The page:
Who helped with advice and guidance?

Numerous individuals and organisations helped with advice and guidance. 

The independent fundraising company has given advice which was crucial in enabling the project to progress.

Parish Nursing Ministries UK – through their Regional Co-ordinator - provided advice which enabled the project to become an accredited Parish Nurse Service, as expected.

A voluntary Management Team brings considerable knowledge and skills to the project. The team comprises a local GP, a retired Director of Addenbrooke's Trust, a retired Public Health Medicine Consultant and a nurse who is also a Trustee of Hildersham PCC, (the vicar of Hildersham was included until she left her post). 

The Parish Nurse benefits from continuing support from the Parish Nurse Ministry, the management team, the primary care team, other organisations with which she has established links, the Church Ministry team and from volunteers in the communities she serves.   

Find out more about Parish Nursing on the Parish Nursing Ministries UK website.

Haslingfield & Harlton Luncheon Club provides a monthly lunch to over 30 diners in Haslingfield Methodist church.  

It is run by volunteers who prepare the 2 course home-cooked meal in their own homes, and serve it up in the church building followed by tea and coffee. Volunteer drivers collect those who would otherwise be unable to attend. The club is open to all, providing a meeting place for old friends, as well as a chance to meet new ones. 

How did they get started?

When the Methodist Church building was extended the community was keen to make the best possible use of the improved premises. Although there were evening activities available in the village, there was nothing during the day and so the idea of a lunch club was born. There was an enthusiastic response to an initial meeting and the lunch club started up in 2003.

Volunteer cooks, drivers and helpers were easy to recruit. People sign up as to when they can help. 

Each month, one of a number of Team Leaders takes charge of organising volunteers, deciding the menu and buying and distributing ingredients. All the cooks have completed Food Safety courses, which the club organises from time to time.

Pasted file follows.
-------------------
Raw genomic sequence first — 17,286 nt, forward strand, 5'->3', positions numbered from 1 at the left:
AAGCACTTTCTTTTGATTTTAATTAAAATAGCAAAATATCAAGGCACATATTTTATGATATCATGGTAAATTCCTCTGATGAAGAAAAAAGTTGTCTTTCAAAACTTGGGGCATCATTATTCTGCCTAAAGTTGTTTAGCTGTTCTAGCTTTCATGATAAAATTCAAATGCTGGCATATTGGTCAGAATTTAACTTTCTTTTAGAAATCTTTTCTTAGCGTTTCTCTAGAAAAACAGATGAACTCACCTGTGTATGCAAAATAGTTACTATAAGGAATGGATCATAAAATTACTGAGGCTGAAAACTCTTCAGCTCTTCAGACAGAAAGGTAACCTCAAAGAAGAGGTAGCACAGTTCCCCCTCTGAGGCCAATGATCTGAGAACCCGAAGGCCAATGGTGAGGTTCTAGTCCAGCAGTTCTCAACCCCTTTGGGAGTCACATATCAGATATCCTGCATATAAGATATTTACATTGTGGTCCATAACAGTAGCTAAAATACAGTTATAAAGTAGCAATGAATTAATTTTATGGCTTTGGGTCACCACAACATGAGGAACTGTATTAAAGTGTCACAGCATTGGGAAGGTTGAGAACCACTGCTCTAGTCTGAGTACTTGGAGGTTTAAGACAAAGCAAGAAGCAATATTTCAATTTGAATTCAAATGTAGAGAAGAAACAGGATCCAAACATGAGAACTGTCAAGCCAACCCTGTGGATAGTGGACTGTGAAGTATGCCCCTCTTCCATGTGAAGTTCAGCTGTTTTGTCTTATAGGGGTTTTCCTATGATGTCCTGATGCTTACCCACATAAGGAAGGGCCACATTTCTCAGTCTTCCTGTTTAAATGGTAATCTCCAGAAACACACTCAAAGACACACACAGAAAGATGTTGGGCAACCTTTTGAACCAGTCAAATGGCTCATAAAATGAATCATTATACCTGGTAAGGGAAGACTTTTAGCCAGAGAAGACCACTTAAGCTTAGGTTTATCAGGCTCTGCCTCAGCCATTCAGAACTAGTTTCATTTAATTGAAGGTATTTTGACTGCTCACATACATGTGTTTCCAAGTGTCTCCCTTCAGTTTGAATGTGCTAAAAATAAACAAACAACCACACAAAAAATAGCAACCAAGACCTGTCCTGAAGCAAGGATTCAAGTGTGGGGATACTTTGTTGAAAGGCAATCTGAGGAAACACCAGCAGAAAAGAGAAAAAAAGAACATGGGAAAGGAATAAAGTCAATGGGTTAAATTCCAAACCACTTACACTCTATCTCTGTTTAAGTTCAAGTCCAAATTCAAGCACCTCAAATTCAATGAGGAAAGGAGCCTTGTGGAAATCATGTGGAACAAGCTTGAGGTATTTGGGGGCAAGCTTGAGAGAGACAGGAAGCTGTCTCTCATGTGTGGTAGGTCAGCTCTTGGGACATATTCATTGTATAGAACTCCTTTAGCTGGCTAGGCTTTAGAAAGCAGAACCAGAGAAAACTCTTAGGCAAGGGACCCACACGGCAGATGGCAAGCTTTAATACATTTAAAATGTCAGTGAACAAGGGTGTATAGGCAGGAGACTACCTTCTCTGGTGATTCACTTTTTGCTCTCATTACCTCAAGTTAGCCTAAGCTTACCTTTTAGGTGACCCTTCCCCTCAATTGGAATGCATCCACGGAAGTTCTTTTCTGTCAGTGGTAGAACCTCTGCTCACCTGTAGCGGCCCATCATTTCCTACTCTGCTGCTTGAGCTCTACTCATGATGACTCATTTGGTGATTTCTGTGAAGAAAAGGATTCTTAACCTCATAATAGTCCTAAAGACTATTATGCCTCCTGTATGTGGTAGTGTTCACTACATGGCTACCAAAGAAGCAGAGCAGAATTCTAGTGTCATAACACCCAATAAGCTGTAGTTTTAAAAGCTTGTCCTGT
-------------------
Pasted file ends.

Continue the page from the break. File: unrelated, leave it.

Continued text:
Diners were easy to recruit when the club started up, and over the years new ones have joined. The average age has got older with more in their 90s, and fewer in their 70s than in the club’s early days.  

How is it funded? 

The club is self-funding with a charge for diners covering costs of ingredients, a small rent for the rooms and public liability insurance.

The local Village Fund provided £200 towards set up costs but the club was able to pay this back.

Who helped with advice and guidance?

Care Network helped the group set up its constitution. 

Histon and Impington Older Persons Coordinator are employed by local charity HICOM to work 30 hours per week supporting elderly residents. 

As well as meeting with older people and their families and signposting them to existing services such as meals on wheels, emergency pendants and handy persons schemes, she supports existing voluntary initiatives such as village groups for stroke survivors, singing and exercise, and encourages the formation of new ones. 

She also writes regular articles for the local village newsletter and attends the doctors surgery for a weekly session where she is on hand to meet residents and provide information. 

The Village Older Peoples worker is now supported by a Village Dementia Support worker.

How did they get started?

In 2010, one of the HICOM (Histon and Impington Community) charity trustees, Neil Davies, put forward an idea for a Village Older Persons Worker to help enhance the quality of life for older residents in the villages of Histon and Impington.

HICOM was already a very active established local charity and in 2011 they recruited a local lady, Jean Newman, to the post of Older Persons Worker.